As soon as we got off at the train station (super easy to get there with JR) we realized that we were hungry. Abiding by the rule ‘no money, no honey’ , we bought cheap sushi bentos and headed straight to the castle, only to stop and eat them outside the main gate. Suddenly, a young lady with a cute child comes talk to us first in English and after judging our ability, in Japanese. I was quite surprised to come across that level of good English (not common for Japanese people) and judging by my prior experience of enthusiastic people of all ages that want to introduce every nook and cranny of Japanese culture and customs to foreigners, we started a long conversation. She offered to show us the castle, and then a small Buddhist temple that had a valuable but unknown statue of Buddha and also teach us some kind of ritual writing. Normally, my head should have started flashing and ding-donging at the first 5 minutes, but my trust in Japanese people must have disarmed the proselytism alarm. We suggested going first to the Buddha and then to the castle, so that we have more time for the later. As we were walking, phrases like ‘The only true god is Buddha and that specific prayer’ and ‘we have so many wars in the world because of all the false religions’ started to appear, managing to re-arm the alarm, and eventually make me excuse myself tactfully. Conclusion: Don’t trust young English-speaking ladies with cute children, they only want to save your soul.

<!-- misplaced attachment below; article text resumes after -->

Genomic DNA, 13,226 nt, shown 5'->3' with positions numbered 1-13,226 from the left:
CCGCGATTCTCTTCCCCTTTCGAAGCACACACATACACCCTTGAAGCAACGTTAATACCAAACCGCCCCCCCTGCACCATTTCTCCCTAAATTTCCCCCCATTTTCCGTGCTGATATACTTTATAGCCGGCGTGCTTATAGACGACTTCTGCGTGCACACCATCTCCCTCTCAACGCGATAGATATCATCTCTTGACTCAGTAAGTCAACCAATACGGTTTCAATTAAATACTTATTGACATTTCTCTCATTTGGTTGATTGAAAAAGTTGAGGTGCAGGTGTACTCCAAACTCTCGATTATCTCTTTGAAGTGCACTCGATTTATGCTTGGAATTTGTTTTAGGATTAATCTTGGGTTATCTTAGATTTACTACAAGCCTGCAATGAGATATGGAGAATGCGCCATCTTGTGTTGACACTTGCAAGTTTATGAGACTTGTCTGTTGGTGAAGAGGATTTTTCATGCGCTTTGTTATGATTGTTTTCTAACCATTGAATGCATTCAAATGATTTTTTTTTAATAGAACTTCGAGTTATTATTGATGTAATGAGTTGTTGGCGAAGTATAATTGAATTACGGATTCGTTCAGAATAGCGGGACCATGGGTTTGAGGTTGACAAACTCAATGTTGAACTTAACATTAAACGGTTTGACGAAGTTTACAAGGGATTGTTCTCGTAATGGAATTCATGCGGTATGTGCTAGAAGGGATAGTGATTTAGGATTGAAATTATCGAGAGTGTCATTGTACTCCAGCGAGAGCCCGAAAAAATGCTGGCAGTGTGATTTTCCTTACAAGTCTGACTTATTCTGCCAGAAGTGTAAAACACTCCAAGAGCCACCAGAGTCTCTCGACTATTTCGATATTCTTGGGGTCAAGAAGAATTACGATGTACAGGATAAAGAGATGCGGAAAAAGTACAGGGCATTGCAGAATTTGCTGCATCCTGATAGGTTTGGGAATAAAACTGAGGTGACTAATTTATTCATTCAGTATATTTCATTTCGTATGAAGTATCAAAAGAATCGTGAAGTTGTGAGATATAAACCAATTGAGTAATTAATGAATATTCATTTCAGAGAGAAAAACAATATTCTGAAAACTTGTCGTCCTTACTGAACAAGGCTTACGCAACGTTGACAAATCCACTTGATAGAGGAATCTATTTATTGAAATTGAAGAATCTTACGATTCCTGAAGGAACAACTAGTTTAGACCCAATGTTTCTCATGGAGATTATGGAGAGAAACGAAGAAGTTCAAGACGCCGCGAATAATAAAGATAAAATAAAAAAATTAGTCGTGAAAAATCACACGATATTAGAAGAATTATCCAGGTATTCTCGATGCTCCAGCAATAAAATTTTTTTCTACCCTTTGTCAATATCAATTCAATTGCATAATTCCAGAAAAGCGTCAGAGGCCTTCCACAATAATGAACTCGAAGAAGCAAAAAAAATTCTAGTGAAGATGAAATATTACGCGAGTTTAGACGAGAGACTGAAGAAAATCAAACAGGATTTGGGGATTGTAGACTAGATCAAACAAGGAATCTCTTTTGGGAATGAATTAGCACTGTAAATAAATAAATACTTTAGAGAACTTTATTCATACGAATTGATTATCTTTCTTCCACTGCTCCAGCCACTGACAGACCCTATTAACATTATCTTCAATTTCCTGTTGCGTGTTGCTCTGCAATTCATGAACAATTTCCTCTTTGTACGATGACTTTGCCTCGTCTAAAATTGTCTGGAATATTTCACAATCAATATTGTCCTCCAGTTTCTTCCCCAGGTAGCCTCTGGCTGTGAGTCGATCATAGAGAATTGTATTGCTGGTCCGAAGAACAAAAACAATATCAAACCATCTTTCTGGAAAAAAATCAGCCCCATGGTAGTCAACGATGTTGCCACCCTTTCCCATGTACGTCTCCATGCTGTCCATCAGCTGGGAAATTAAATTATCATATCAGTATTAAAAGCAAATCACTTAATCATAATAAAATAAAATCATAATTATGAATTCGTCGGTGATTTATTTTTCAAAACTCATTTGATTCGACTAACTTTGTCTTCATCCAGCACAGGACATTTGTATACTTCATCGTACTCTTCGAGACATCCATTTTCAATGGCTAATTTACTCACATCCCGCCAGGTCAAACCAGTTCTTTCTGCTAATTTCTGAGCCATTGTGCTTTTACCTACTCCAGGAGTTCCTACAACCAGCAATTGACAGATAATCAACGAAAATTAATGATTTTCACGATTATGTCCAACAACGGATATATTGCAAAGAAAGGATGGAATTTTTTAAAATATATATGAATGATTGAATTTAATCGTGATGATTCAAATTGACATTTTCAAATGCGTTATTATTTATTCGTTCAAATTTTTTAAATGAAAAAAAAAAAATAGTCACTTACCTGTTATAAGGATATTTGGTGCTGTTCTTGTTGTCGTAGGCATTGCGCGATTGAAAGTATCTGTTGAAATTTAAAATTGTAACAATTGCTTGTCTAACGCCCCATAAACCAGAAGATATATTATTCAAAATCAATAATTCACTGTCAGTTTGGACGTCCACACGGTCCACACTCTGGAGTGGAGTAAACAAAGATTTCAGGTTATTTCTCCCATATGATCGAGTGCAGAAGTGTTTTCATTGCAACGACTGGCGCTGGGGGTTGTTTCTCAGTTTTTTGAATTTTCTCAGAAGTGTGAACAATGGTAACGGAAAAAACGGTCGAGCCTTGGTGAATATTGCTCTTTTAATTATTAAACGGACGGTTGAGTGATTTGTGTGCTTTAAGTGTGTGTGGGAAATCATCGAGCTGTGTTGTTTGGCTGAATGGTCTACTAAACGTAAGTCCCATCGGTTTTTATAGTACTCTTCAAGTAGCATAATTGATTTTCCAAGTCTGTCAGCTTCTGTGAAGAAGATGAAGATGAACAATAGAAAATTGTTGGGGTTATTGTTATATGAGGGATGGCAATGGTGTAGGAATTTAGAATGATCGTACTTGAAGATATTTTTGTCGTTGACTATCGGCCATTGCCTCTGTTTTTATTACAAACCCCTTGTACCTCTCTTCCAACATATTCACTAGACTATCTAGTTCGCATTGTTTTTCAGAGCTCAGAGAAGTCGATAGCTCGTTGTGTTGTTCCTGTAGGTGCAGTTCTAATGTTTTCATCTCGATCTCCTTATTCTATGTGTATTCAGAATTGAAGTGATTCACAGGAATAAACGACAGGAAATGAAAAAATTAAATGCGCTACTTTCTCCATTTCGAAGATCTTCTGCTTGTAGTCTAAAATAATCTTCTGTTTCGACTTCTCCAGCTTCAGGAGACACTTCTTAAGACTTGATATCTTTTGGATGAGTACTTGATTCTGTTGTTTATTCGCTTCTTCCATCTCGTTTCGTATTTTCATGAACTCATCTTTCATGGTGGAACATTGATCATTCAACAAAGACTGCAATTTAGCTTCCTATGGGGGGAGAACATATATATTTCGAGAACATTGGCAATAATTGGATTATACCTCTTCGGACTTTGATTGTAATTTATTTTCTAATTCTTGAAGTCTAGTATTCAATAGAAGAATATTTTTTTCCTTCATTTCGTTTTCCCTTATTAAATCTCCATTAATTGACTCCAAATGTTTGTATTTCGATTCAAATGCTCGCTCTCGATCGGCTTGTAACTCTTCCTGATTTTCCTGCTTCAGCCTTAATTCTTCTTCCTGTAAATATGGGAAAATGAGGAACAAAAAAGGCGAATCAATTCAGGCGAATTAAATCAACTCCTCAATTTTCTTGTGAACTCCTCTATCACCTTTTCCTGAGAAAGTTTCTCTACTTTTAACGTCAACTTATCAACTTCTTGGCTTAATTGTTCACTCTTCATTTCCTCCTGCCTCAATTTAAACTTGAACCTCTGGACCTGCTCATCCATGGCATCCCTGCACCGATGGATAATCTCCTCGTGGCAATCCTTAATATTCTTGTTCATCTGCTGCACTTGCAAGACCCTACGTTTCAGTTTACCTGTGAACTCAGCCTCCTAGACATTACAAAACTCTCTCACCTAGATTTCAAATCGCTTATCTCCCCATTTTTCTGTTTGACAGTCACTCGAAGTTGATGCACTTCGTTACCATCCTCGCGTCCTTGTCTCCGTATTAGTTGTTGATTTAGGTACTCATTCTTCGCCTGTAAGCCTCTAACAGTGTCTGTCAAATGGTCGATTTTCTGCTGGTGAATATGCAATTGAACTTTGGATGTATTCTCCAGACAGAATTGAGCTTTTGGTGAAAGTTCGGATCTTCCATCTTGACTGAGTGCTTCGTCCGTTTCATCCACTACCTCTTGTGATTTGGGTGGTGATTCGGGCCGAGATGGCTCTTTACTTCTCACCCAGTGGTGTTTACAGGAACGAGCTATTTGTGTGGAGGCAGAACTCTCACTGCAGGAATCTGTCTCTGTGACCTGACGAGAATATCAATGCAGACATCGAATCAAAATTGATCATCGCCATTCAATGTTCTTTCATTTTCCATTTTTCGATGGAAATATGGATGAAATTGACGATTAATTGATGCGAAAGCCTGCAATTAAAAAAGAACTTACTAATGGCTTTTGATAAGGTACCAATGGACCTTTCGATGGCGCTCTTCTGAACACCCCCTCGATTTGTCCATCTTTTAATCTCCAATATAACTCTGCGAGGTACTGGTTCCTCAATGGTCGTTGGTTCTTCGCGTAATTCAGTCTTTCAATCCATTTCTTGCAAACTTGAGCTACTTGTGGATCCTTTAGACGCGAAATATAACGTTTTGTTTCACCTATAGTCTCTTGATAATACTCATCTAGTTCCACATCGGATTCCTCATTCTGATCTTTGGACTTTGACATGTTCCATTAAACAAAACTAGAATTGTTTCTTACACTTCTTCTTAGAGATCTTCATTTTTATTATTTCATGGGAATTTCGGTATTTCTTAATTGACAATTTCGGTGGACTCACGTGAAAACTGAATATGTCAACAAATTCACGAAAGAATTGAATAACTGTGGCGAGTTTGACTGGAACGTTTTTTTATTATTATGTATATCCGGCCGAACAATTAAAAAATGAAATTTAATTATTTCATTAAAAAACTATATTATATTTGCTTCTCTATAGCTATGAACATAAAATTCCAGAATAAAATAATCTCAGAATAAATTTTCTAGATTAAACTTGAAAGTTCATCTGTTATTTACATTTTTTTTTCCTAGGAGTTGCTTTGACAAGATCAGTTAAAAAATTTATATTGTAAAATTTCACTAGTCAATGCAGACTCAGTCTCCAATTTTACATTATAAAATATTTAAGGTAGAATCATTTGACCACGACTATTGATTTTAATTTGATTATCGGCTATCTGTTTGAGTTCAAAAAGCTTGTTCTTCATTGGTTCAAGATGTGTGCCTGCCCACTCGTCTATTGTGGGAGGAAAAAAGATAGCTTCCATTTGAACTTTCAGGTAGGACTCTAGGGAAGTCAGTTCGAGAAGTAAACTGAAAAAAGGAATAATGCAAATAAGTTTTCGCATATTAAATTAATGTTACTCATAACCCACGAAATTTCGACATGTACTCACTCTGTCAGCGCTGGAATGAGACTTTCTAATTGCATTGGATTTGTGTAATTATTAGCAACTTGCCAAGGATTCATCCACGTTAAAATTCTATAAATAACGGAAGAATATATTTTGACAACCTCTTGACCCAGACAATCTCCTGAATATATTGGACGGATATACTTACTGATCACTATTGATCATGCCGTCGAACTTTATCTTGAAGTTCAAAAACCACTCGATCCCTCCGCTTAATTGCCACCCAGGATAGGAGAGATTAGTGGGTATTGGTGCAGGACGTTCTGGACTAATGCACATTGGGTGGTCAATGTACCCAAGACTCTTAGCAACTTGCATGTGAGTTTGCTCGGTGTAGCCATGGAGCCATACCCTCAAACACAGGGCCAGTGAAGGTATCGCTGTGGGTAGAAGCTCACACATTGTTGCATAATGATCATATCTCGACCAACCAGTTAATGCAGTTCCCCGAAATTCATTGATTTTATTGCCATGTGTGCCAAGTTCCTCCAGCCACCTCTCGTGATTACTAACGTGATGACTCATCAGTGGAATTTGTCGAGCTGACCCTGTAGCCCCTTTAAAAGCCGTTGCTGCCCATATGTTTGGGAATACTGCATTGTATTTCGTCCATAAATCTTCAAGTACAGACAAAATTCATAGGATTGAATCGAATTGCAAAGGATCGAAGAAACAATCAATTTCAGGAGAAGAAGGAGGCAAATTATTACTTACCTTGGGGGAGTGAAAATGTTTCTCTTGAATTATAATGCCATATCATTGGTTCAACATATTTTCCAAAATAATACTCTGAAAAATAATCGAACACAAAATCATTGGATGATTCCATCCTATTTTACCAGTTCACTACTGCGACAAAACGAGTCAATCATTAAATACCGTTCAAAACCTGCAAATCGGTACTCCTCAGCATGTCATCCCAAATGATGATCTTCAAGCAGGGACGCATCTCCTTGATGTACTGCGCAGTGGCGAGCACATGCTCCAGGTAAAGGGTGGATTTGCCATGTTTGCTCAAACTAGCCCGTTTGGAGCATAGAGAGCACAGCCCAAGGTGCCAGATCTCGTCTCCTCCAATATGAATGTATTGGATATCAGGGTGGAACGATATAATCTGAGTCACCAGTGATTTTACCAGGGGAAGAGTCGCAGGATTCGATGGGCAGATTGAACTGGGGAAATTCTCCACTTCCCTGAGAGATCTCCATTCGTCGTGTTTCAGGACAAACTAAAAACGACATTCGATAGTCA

Soon after, we were heading once again towards the castle. This time, we managed to get inside without distractions. It is not as huge and imposing as the medieval castles of the West, but it had a certain charm. White and plain, it looked pretty under the blue sky. We bought a 800yen joint ticket for the castle, the museum and the samurai museum. The exhibits were not so impressive. The important part for me was the castle architecture itself and the wonderful view of both the sea and the Hakone mountainous area, which made clear in mind why that clan had such a power in their hands. However, at that exact moment, I also noticed the smoke of a forest fire on the mountain side and the fire-brigade moving hastily to the rescue. I heard no news about anything serious, and we visited Hakone soon afterwards, so I guess it was not a matter of concern after all. Regarding Hakone, we followed the obvious and usual approach: First visit lake Ashinoko to get a perfect view of Fuji and the red torii gate, and then go to Hakoneyumoto to enjoy onsen. We visited Izumi (和泉) onsen [~1300yen per person], but I consider the onsen at Yoshiike (吉池旅館) hotel [~2000yen per person] a wonderful choice (too many ladies with kimonos in the lounge – I was feeling too dirty and lowly at that point, I wanted to avoid any fanciness). The evening ended with dinner at a restaurant close-by, with tonkatsu and salmon dishes, although when asked for ramen, the onsen receptionist recommended Nisshintei (ハイカラ中華 日清亭).